Search engines can’t crawl apps. html isn’t the dominant language across apps. Many of the things you and I do as part of our jobs aren’t as prevalent inside apps as they are on the web itself. Surely this will affect us.

Theme design for Apple's app store

Chris points out how this shift was inevitable, citing past industries with similar change and pointing out that while most of us might intellectually appreciate openness we inevitably choose the path of least resistance. Apps are simply easier and often better than their website counterparts.

In Michael’s part of the article he also argues this shift is inevitable, but for a different reason. Business can make more money through apps than through the web. Most of us won’t pay to read the news on a website, yet many of us will happily shell out a few bucks to have the paper delivered to us via an app.

None of this is to say the web is going away and the browser will die an ugly death. Apps won’t kill the web any more than the web killed tv, tv killed radio, or radio killed print. We’ll be using our browser (another app) to visit web pages for quiet some time.

While I use more and more apps, I still inevitably find most through a web page in my browser. And as great as apps might be, there’s a limit to how many we can download and realistically use before their number overwhelms us. The web through a browser isn’t going away any time soon.

Still this shift is taking place and will only accelerate as more or us carry and use internet capable mobile devices like smart phones and tablets.

seo is dead

SEO is Dead. Long Live SEO… Seguir leyendo “Will Mobile Apps Put You Out Of Work?”

Is page reading different from screen reading?

Thanks to Maryn McKenna for tweeting David Dobbs‘s Wired article: Is page reading different from screen reading? Excerpt (but read the whole article):

I revise effectively both onscreen and on paper, but I revise differently on paper. I work more at a macro scale. I’m more sensitive to proportion and rhythm and timbre. I see spaces and densities better: the clumps where the prose has grown too dense, the wandering of the path where I ramble, the seams that need to be closed, the misaligned joint that I suddenly realize — yeah; there it is! — is where that paragraph from three pages ahead belongs.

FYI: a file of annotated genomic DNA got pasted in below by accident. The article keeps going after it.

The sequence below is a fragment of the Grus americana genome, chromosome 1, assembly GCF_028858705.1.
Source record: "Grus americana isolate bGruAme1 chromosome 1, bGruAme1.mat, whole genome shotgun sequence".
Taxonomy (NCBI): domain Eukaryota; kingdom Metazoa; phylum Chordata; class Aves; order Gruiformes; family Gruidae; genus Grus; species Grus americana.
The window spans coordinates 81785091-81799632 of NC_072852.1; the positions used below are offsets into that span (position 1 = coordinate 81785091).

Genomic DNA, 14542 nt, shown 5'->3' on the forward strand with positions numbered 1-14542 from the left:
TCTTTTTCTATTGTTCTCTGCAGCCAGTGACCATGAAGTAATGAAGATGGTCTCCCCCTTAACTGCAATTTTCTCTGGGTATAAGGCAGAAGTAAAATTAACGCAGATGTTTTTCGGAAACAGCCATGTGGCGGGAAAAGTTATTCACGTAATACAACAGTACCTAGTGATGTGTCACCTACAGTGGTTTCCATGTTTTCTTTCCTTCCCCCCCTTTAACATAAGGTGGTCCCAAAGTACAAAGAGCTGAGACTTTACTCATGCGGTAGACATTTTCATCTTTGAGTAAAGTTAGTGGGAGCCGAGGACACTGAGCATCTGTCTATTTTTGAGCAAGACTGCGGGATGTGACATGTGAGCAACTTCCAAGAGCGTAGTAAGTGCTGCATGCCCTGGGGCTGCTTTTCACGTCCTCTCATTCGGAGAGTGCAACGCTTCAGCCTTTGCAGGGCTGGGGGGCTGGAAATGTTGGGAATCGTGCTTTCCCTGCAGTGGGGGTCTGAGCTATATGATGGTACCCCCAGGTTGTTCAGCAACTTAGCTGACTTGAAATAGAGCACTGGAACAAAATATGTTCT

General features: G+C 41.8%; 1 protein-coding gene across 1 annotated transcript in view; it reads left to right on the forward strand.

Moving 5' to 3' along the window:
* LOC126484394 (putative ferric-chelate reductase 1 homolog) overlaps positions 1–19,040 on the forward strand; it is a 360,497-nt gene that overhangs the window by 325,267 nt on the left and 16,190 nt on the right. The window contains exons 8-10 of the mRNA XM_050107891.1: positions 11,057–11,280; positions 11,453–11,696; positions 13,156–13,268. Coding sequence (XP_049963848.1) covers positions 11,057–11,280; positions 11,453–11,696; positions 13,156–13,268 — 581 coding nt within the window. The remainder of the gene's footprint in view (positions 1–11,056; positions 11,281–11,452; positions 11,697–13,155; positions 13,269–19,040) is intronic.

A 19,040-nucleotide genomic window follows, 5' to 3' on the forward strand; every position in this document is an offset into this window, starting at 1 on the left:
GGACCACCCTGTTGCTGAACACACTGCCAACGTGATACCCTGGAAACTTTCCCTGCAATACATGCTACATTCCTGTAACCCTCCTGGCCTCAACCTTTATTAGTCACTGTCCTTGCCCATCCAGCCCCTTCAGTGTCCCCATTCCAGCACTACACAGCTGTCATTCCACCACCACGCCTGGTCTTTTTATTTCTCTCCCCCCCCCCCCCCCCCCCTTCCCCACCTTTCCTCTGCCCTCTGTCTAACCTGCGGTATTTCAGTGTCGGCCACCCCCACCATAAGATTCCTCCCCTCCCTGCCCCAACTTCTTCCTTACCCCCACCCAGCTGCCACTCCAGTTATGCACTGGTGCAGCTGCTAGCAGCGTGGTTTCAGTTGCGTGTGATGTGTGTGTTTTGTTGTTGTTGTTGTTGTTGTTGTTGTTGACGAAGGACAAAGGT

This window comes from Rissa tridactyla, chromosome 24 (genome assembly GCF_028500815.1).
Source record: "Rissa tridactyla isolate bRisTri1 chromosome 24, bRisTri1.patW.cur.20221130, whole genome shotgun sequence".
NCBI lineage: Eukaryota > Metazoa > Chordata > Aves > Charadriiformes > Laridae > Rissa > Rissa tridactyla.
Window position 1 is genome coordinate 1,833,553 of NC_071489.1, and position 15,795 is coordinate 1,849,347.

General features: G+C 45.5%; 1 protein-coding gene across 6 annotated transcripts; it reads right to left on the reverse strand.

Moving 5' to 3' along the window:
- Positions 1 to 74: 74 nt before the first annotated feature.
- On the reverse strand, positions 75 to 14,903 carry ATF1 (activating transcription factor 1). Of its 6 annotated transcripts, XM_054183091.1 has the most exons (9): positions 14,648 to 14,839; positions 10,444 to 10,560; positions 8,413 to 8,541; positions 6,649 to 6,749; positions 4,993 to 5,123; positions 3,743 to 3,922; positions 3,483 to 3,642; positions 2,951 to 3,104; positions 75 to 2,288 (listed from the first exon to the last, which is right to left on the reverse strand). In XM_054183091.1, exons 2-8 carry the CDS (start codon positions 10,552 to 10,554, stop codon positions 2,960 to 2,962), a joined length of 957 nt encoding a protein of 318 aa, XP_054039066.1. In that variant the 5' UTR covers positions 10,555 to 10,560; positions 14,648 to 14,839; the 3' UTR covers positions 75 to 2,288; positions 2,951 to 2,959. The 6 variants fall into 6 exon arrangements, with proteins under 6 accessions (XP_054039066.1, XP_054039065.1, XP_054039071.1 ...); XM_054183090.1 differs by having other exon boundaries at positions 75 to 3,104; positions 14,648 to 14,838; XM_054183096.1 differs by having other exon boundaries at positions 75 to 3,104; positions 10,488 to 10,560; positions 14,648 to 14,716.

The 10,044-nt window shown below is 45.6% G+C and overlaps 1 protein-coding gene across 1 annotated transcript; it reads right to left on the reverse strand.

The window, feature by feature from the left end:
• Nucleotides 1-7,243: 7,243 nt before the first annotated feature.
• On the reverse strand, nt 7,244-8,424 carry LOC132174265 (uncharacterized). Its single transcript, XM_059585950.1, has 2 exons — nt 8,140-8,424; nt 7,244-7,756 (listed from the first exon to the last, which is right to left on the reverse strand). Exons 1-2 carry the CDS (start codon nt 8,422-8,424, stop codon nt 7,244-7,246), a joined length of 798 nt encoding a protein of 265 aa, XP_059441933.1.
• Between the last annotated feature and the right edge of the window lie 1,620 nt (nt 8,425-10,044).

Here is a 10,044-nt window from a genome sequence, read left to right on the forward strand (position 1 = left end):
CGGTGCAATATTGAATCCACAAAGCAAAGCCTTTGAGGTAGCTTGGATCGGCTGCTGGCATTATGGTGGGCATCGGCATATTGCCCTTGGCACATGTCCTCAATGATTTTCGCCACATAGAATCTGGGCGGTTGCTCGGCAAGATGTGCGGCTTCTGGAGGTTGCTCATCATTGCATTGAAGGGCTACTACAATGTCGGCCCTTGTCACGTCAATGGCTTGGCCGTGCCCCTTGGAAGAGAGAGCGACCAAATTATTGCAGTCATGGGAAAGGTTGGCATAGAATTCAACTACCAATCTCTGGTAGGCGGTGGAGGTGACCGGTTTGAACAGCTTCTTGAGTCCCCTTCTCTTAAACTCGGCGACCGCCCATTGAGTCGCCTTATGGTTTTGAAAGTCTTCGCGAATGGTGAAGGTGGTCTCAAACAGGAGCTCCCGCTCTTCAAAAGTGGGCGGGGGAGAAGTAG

As Jonah asks, Why? Is the manuscript’s physicality giving me a greater sense of physical proportion? Does the act of pressing slickened grooves into the page with my fountain pen somehow invite a corresponding mental penetration? Is the curved, flexible rigidity of five sheets in my hand sharpening my awareness of texture? Or perhaps the slowness of my pen relative to the speed of my typing favors this more structural approach — big cross outs, sections circled and moved wholesale, massive reorganizations planned with quick scribbles in the margin — over the finer-grained tweaks and cutting-and-pasting the keyboard seems to encourage. Seguir leyendo “Is page reading different from screen reading?”

The End Of Free Media?

by Rohit Bhargavaimb_free_chrisanderson

What media would you actually pay to consume? That fundamental question is the most profound one driving all the discussion today about the future of media. Some believe the iPad and mobile tablet devices will reinvent how we read and consume media. Others feel this is just the latest in the overhyped and wholly exaggerated claims that old media is dying. At the recent International Newsroom Summit, The New York Timespublisher and chairman Arthur Sulzberger, Jr. stated that he eventually expects that The NY Times will no longer be a physical newspaper.

While he declined to forecast a date when this might happen, his words are being seen by many as a prediction of the inevitable demise of the printed word. Another statement in his talk has received less attention, but perhaps may demonstrate a much more profound realization about the future of media:

“We believe that serious media organizations must start to collect additional revenue from their readers … information is less and less yearning to be free.”

On the surface, this is worth exploring … after all, what media executive in their right mind would predict that people actually WANT to pay for media? Especially in an era where Chris Anderson famously declared in his Wired article and book that “the rise of “freeconomics” is being driven by the underlying technologies that power the Web.”  Seeing information or even entertainment as bits and bytes of information, however, is too narrow of a view. When someone buys the NY Times or a magazine or a DVD -they are not only paying for the media itself, but rather the experience it offers them. Seguir leyendo “The End Of Free Media?”